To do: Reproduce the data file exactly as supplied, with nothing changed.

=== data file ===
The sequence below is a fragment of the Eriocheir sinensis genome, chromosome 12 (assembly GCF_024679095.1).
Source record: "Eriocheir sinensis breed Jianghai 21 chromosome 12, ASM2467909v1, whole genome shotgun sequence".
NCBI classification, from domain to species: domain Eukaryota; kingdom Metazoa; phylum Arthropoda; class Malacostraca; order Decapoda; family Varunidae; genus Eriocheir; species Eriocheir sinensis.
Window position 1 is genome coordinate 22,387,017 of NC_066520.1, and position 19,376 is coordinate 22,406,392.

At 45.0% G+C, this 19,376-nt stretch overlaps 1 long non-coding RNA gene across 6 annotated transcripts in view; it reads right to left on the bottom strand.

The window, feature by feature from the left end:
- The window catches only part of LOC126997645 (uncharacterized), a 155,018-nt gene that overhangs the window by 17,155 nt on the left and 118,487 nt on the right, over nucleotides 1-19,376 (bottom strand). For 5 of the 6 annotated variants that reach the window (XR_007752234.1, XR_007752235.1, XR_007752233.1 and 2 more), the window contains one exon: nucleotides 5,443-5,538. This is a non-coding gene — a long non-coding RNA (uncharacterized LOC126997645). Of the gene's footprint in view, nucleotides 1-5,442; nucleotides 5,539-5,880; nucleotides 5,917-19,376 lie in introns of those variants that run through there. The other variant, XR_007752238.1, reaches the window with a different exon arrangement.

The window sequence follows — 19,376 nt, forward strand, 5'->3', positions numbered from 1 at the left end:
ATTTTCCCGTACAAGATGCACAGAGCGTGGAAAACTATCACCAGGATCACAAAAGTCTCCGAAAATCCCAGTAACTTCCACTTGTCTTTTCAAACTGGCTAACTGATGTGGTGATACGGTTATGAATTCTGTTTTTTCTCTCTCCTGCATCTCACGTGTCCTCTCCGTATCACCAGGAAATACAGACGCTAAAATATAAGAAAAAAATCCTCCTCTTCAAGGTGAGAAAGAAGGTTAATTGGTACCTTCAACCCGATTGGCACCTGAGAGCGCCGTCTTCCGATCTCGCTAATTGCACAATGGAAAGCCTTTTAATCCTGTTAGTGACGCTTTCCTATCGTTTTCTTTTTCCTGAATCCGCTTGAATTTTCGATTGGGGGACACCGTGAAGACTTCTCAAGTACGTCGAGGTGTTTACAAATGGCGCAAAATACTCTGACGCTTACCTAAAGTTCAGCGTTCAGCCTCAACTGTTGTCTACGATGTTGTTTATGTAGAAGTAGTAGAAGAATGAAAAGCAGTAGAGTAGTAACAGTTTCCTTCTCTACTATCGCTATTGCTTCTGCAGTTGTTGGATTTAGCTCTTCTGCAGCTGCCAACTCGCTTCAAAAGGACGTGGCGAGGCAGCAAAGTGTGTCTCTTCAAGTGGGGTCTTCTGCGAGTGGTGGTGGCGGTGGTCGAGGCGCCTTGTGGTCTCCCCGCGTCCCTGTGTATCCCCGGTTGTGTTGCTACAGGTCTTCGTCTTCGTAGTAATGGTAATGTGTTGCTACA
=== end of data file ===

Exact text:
The sequence below is a fragment of the Eriocheir sinensis genome, chromosome 12 (assembly GCF_024679095.1).
Source record: "Eriocheir sinensis breed Jianghai 21 chromosome 12, ASM2467909v1, whole genome shotgun sequence".
NCBI classification, from domain to species: domain Eukaryota; kingdom Metazoa; phylum Arthropoda; class Malacostraca; order Decapoda; family Varunidae; genus Eriocheir; species Eriocheir sinensis.
Window position 1 is genome coordinate 22,387,017 of NC_066520.1, and position 19,376 is coordinate 22,406,392.

At 45.0% G+C, this 19,376-nt stretch overlaps 1 long non-coding RNA gene across 6 annotated transcripts in view; it reads right to left on the bottom strand.

The window, feature by feature from the left end:
- The window catches only part of LOC126997645 (uncharacterized), a 155,018-nt gene that overhangs the window by 17,155 nt on the left and 118,487 nt on the right, over nucleotides 1-19,376 (bottom strand). For 5 of the 6 annotated variants that reach the window (XR_007752234.1, XR_007752235.1, XR_007752233.1 and 2 more), the window contains one exon: nucleotides 5,443-5,538. This is a non-coding gene — a long non-coding RNA (uncharacterized LOC126997645). Of the gene's footprint in view, nucleotides 1-5,442; nucleotides 5,539-5,880; nucleotides 5,917-19,376 lie in introns of those variants that run through there. The other variant, XR_007752238.1, reaches the window with a different exon arrangement.

The window sequence follows — 19,376 nt, forward strand, 5'->3', positions numbered from 1 at the left end:
ATTTTCCCGTACAAGATGCACAGAGCGTGGAAAACTATCACCAGGATCACAAAAGTCTCCGAAAATCCCAGTAACTTCCACTTGTCTTTTCAAACTGGCTAACTGATGTGGTGATACGGTTATGAATTCTGTTTTTTCTCTCTCCTGCATCTCACGTGTCCTCTCCGTATCACCAGGAAATACAGACGCTAAAATATAAGAAAAAAATCCTCCTCTTCAAGGTGAGAAAGAAGGTTAATTGGTACCTTCAACCCGATTGGCACCTGAGAGCGCCGTCTTCCGATCTCGCTAATTGCACAATGGAAAGCCTTTTAATCCTGTTAGTGACGCTTTCCTATCGTTTTCTTTTTCCTGAATCCGCTTGAATTTTCGATTGGGGGACACCGTGAAGACTTCTCAAGTACGTCGAGGTGTTTACAAATGGCGCAAAATACTCTGACGCTTACCTAAAGTTCAGCGTTCAGCCTCAACTGTTGTCTACGATGTTGTTTATGTAGAAGTAGTAGAAGAATGAAAAGCAGTAGAGTAGTAACAGTTTCCTTCTCTACTATCGCTATTGCTTCTGCAGTTGTTGGATTTAGCTCTTCTGCAGCTGCCAACTCGCTTCAAAAGGACGTGGCGAGGCAGCAAAGTGTGTCTCTTCAAGTGGGGTCTTCTGCGAGTGGTGGTGGCGGTGGTCGAGGCGCCTTGTGGTCTCCCCGCGTCCCTGTGTATCCCCGGTTGTGTTGCTACAGGTCTTCGTCTTCGTAGTAATGGTAATGTGTTGCTACA